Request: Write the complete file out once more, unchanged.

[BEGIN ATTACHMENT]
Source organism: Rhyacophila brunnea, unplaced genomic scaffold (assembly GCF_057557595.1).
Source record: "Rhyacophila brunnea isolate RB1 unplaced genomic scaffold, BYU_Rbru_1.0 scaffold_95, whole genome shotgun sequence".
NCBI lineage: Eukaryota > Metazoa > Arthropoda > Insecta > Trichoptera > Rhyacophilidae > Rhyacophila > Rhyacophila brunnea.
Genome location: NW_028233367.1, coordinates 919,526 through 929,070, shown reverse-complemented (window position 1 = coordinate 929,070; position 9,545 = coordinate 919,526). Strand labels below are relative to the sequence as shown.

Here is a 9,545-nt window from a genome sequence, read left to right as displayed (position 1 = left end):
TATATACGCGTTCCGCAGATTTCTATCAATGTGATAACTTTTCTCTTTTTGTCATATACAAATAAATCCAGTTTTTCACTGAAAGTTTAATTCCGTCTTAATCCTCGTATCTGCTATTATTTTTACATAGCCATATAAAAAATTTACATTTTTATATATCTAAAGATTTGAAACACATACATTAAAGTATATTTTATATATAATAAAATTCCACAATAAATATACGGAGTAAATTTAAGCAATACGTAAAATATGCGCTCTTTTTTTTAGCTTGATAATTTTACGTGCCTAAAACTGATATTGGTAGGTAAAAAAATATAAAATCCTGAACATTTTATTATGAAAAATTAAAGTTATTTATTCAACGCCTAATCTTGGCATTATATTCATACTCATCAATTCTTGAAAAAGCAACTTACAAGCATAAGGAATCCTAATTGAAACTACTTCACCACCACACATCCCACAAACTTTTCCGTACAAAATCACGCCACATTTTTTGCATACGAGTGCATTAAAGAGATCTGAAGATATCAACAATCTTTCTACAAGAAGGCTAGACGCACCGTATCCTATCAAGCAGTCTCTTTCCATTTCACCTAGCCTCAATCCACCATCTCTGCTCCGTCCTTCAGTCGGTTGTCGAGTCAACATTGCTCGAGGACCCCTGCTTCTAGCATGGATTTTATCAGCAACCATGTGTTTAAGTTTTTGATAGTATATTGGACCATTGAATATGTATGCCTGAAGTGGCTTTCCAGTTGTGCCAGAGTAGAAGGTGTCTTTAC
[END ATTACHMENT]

Source organism: Rhyacophila brunnea, unplaced genomic scaffold (assembly GCF_057557595.1).
Source record: "Rhyacophila brunnea isolate RB1 unplaced genomic scaffold, BYU_Rbru_1.0 scaffold_95, whole genome shotgun sequence".
NCBI lineage: Eukaryota > Metazoa > Arthropoda > Insecta > Trichoptera > Rhyacophilidae > Rhyacophila > Rhyacophila brunnea.
Genome location: NW_028233367.1, coordinates 919,526 through 929,070, shown reverse-complemented (window position 1 = coordinate 929,070; position 9,545 = coordinate 919,526). Strand labels below are relative to the sequence as shown.

Here is a 9,545-nt window from a genome sequence, read left to right as displayed (position 1 = left end):
TATATACGCGTTCCGCAGATTTCTATCAATGTGATAACTTTTCTCTTTTTGTCATATACAAATAAATCCAGTTTTTCACTGAAAGTTTAATTCCGTCTTAATCCTCGTATCTGCTATTATTTTTACATAGCCATATAAAAAATTTACATTTTTATATATCTAAAGATTTGAAACACATACATTAAAGTATATTTTATATATAATAAAATTCCACAATAAATATACGGAGTAAATTTAAGCAATACGTAAAATATGCGCTCTTTTTTTTAGCTTGATAATTTTACGTGCCTAAAACTGATATTGGTAGGTAAAAAAATATAAAATCCTGAACATTTTATTATGAAAAATTAAAGTTATTTATTCAACGCCTAATCTTGGCATTATATTCATACTCATCAATTCTTGAAAAAGCAACTTACAAGCATAAGGAATCCTAATTGAAACTACTTCACCACCACACATCCCACAAACTTTTCCGTACAAAATCACGCCACATTTTTTGCATACGAGTGCATTAAAGAGATCTGAAGATATCAACAATCTTTCTACAAGAAGGCTAGACGCACCGTATCCTATCAAGCAGTCTCTTTCCATTTCACCTAGCCTCAATCCACCATCTCTGCTCCGTCCTTCAGTCGGTTGTCGAGTCAACATTGCTCGAGGACCCCTGCTTCTAGCATGGATTTTATCAGCAACCATGTGTTTAAGTTTTTGATAGTATATTGGACCATTGAATATGTATGCCTGAAGTGGCTTTCCAGTTGTGCCAGAGTAGAAGGTGTCTTTAC